House Maintenance Requirement

What is 'House Maintenance Requirement'

The house maintenance requirement is the minimum margin account equity required by a brokerage firm based on Regulation T and the firm's discretion. The house maintenance requirement will often be higher than the maintenance margin set out by the Federal Reserve's Regulation T, which stipulates that an equity level of at least 25% must be maintained. A brokerage may also set different maintenance requirements for different account holders at the firm. A 30% house maintenance requirement is typical and 40% is not unusual. While stocks are the security most commonly purchased in a margin account, many other securities such as mutual funds Treasuries, corporate bonds and options may be purchased "on margin" subject to varying purchase and maintenance requirements.

BREAKING DOWN 'House Maintenance Requirement'

While stocks are the security most commonly purchased in a margin account, many other securities such as mutual funds Treasuries, corporate bonds, and options may be purchased "on margin" subject to varying purchase and house maintenance requirements. Brokerages have broad discretion in establishing, changing and enforcing margin and maintenance requirements above and beyond Regulation T. For example, even if a particular stock is marginable by securities regulations, a firm may require more than 50% equity at purchase. Brokerages may also require that in concentrated margin positions, for example, a margin account that is 60% or more invested in a single stock, clients maintain 50% margin.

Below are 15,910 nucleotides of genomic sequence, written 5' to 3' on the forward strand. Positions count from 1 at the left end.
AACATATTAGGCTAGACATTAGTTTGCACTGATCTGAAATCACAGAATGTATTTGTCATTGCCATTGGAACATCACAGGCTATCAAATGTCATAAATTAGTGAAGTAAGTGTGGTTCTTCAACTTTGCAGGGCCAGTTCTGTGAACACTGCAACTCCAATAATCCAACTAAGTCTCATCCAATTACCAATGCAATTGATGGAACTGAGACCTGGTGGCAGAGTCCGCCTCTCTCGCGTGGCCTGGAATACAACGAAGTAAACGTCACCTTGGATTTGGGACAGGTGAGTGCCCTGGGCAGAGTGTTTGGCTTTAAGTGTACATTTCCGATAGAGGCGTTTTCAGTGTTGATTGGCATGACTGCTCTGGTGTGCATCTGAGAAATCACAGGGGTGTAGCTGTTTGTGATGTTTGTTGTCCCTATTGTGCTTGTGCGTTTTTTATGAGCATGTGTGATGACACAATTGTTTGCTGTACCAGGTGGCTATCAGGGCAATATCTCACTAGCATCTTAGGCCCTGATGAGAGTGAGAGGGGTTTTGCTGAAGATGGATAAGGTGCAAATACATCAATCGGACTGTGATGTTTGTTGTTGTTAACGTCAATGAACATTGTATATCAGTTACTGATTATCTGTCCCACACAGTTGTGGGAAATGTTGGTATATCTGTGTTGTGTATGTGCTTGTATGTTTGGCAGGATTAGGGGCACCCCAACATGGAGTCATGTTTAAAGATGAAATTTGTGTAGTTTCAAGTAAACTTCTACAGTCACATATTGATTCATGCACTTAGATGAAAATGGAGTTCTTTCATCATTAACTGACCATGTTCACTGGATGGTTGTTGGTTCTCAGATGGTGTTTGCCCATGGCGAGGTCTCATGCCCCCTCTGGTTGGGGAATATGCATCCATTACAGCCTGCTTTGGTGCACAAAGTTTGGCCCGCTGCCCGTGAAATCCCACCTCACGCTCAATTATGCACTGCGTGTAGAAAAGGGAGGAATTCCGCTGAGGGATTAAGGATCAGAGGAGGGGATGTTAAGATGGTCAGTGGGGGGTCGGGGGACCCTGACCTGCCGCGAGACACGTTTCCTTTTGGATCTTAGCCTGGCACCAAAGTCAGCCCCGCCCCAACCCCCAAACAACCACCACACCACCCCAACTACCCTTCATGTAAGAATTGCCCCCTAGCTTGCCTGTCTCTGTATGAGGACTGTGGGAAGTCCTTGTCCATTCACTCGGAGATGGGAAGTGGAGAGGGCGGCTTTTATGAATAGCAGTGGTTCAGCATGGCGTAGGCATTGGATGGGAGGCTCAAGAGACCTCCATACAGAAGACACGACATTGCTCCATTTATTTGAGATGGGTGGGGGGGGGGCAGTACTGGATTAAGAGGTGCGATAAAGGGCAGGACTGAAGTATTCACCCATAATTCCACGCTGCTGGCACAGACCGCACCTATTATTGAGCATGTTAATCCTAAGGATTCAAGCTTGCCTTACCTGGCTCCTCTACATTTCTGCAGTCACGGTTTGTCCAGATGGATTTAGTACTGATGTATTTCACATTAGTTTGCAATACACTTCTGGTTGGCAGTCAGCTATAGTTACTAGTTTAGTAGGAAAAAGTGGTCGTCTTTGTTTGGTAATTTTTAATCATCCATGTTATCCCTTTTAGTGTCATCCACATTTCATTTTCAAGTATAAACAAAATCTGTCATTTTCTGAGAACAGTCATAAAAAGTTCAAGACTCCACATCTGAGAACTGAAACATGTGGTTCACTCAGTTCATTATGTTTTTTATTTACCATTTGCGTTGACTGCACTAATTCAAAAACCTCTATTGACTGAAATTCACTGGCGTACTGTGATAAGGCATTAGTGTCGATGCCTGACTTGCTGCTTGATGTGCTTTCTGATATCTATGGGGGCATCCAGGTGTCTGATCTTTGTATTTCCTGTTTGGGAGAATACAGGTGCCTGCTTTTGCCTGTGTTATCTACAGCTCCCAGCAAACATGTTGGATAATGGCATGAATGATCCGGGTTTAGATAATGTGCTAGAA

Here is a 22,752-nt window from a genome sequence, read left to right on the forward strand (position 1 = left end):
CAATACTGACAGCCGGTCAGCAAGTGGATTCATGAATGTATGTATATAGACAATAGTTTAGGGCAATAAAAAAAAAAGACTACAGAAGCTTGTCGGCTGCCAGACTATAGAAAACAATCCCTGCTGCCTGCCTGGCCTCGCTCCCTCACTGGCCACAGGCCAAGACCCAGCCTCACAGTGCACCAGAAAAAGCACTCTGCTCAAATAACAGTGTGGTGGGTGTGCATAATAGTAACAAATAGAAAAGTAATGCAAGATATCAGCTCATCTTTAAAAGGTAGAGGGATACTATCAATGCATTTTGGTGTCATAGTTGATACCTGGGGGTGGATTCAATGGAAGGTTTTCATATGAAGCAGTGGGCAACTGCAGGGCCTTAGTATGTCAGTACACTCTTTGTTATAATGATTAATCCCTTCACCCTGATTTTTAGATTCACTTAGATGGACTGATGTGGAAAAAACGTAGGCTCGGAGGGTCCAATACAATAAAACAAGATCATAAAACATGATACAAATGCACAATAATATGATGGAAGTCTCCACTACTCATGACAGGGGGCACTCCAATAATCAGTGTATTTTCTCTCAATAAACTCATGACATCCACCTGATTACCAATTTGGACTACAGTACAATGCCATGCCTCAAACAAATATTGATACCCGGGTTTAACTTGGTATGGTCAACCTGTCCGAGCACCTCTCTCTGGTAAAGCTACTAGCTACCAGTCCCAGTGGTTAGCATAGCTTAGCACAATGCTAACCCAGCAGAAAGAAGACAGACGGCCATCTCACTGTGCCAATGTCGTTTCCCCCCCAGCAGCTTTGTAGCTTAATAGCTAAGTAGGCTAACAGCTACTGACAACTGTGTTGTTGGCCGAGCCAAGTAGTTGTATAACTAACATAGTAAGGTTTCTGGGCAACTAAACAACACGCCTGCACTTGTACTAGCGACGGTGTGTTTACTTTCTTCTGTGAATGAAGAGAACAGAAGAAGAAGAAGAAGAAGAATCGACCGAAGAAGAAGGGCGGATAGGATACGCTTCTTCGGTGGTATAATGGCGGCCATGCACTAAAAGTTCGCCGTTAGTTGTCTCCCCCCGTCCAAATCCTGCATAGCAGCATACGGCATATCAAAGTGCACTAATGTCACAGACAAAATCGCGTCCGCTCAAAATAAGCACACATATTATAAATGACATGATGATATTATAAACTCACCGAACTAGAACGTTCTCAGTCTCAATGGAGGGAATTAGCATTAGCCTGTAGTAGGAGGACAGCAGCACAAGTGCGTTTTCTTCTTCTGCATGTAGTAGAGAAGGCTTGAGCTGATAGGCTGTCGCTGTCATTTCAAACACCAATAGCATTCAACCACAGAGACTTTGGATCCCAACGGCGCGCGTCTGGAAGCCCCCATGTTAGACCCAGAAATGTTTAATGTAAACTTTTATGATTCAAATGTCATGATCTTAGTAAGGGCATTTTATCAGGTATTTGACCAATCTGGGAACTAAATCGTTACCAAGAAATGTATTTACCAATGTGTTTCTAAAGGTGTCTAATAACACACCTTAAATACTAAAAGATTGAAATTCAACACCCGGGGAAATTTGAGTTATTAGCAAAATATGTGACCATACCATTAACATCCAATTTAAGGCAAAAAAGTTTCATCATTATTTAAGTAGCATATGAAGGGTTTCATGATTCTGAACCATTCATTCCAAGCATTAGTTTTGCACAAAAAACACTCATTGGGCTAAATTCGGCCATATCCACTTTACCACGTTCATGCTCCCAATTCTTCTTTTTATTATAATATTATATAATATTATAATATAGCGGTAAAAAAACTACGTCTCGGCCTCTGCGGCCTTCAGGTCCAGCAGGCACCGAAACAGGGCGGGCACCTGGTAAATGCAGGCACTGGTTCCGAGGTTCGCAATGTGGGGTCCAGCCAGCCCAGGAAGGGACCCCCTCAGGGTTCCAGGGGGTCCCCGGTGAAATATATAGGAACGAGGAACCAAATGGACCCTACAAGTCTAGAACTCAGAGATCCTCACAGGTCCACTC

When higher margin requirements are in place, a margin call is more likely to be generated when the value of securities in the account decrease. If the account holder is unable to meet the margin call, assets in the account will be liquidated, with or without consultation with the client.